Death With Dignity Bill Put On Hold

Mar 10, 2015

A bill supporting physician-assisted suicide has been tabled by the state legislature, with the intent that it will be reconsidered next year. House Bill 391, called the Utah Death with Dignity Act, was introduced last week by Salt Lake City Democratic Rep. Rebecca Chavez-Houck. The bill would allow certain qualified terminally-ill adults to take their own life through a self-administered prescription drug. Chavez-Houck said that this is not the same as euthanasia.

“I would argue that it’s not euthanasia because euthanasia is when the physician administers the medication. This is self-administered, self-determined by the patient,” she said. “So, they would get the prescription from their physician and at the time they believe they would like to take it, they would ingest it themselves.”

Rep. Rebecca Chavez-Houck said that she intended to table the bill in order to give lawmakers more time to consider it.

Under the bill, patients with no more than six months to live may obtain a lethal dose of pain killers with the written recommendation of two doctors. According to Chavez-Houck, there are provisions in the bill allowing doctors to intervene to stop a suicide if they feel the patient is coerced, depressed, or incapable to understanding their actions. She said that she understands the concerns many have about physician-assisted suicide.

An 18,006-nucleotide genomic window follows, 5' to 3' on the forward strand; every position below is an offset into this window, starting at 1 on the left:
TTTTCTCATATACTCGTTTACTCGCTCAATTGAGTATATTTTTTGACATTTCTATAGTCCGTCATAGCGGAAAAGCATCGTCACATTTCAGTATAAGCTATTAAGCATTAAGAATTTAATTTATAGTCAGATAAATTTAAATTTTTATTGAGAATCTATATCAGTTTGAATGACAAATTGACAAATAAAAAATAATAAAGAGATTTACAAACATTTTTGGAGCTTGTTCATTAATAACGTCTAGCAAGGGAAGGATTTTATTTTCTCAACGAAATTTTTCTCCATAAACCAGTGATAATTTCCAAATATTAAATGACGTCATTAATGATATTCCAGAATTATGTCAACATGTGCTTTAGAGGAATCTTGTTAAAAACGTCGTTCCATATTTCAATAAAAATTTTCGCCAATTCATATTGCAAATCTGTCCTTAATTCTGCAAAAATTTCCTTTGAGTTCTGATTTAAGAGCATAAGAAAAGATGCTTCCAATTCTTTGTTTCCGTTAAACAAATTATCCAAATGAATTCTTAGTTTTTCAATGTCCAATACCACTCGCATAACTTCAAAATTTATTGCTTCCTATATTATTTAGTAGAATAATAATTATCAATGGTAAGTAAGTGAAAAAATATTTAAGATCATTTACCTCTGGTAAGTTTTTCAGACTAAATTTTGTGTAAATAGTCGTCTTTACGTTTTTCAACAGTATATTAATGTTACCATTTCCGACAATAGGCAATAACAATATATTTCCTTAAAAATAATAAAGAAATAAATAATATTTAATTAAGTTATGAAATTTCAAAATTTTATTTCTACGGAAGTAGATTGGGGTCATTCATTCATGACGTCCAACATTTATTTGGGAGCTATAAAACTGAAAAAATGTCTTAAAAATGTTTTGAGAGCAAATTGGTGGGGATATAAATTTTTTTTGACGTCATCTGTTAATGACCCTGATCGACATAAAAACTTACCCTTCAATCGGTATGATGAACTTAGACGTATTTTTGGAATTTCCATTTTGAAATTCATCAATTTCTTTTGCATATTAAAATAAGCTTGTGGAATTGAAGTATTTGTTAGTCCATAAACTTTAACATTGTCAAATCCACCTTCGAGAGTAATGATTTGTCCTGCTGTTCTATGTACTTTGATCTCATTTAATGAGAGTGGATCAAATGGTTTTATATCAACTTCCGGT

“When I presented it last week in committee, I told my colleagues, ‘I know this is going to take some time for us to work through, let’s take it into the interim and have further discussion about it.’ I wanted them to hear from the families and I wanted them to hear from people that have concerns about it,” Chavez-Houck said. “Most of the opposition is coming from a number of religious organizations. I understand that and respect that. I have heard from healthcare providers concerned about the legislation and I’ve been adamant about telling them that nobody is going to be compelled to do this.”

Physician-assisted suicide is currently legal in Washington, Oregon, Montana, New Mexico, and Vermont. 16 other states are currently considering legislation on the issue.